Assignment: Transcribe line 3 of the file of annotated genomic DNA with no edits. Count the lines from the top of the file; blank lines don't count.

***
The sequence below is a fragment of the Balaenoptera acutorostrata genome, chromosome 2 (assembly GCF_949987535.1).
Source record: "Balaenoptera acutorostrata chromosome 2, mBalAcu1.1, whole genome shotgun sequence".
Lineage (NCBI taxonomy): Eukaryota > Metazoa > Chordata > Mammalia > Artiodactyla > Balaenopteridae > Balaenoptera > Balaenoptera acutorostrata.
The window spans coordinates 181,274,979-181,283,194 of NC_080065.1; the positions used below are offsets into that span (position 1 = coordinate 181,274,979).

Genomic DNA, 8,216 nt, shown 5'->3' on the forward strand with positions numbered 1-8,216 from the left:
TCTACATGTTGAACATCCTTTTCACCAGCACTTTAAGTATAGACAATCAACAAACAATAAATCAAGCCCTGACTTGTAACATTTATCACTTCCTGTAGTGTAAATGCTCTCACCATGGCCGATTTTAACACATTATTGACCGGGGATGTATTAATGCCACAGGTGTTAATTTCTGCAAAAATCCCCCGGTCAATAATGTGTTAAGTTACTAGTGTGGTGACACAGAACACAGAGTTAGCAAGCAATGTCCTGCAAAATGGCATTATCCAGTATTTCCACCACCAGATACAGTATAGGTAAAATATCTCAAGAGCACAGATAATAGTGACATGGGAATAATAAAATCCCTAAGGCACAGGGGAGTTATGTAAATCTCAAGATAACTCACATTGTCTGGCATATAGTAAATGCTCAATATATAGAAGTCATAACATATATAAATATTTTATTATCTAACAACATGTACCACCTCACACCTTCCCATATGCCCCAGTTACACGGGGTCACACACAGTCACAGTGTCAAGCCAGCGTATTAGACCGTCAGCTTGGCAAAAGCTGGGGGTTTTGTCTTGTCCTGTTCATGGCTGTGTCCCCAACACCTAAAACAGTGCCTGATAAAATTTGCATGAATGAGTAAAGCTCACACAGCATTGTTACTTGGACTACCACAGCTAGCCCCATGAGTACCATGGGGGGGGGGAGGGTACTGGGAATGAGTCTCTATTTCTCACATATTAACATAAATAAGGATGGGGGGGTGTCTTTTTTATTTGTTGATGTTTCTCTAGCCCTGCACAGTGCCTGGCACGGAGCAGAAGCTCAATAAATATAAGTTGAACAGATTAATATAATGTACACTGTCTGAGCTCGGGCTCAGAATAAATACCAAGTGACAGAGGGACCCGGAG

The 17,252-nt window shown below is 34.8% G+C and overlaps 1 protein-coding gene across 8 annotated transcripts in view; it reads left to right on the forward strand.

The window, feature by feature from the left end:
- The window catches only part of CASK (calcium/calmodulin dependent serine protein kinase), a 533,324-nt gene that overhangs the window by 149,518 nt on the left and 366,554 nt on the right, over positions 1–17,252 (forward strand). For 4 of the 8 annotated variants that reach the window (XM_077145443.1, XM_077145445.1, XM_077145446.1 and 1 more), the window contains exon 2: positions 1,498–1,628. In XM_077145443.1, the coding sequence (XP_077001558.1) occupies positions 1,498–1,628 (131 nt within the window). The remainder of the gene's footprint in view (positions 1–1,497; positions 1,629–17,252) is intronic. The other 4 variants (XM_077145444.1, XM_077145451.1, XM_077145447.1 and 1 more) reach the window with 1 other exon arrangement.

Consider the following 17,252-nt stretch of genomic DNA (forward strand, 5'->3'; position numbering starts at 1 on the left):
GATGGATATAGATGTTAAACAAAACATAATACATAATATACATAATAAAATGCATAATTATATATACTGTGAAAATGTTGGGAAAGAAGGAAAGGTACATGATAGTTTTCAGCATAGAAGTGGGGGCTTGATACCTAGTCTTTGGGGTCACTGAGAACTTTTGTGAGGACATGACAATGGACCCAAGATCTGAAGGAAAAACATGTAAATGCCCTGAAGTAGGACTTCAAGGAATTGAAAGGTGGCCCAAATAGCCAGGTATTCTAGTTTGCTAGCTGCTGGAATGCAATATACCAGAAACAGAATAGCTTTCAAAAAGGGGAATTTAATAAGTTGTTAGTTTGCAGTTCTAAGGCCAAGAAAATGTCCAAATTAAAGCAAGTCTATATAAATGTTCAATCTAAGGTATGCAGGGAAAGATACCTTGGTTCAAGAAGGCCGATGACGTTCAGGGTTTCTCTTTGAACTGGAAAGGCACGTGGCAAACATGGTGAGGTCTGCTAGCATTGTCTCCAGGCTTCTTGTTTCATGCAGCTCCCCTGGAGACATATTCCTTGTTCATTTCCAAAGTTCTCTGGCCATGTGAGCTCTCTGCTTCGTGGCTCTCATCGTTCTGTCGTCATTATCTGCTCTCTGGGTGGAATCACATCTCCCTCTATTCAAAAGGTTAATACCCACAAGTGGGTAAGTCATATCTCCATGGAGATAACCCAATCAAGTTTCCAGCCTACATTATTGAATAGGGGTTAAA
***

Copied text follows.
Lineage (NCBI taxonomy): Eukaryota > Metazoa > Chordata > Mammalia > Artiodactyla > Balaenopteridae > Balaenoptera > Balaenoptera acutorostrata.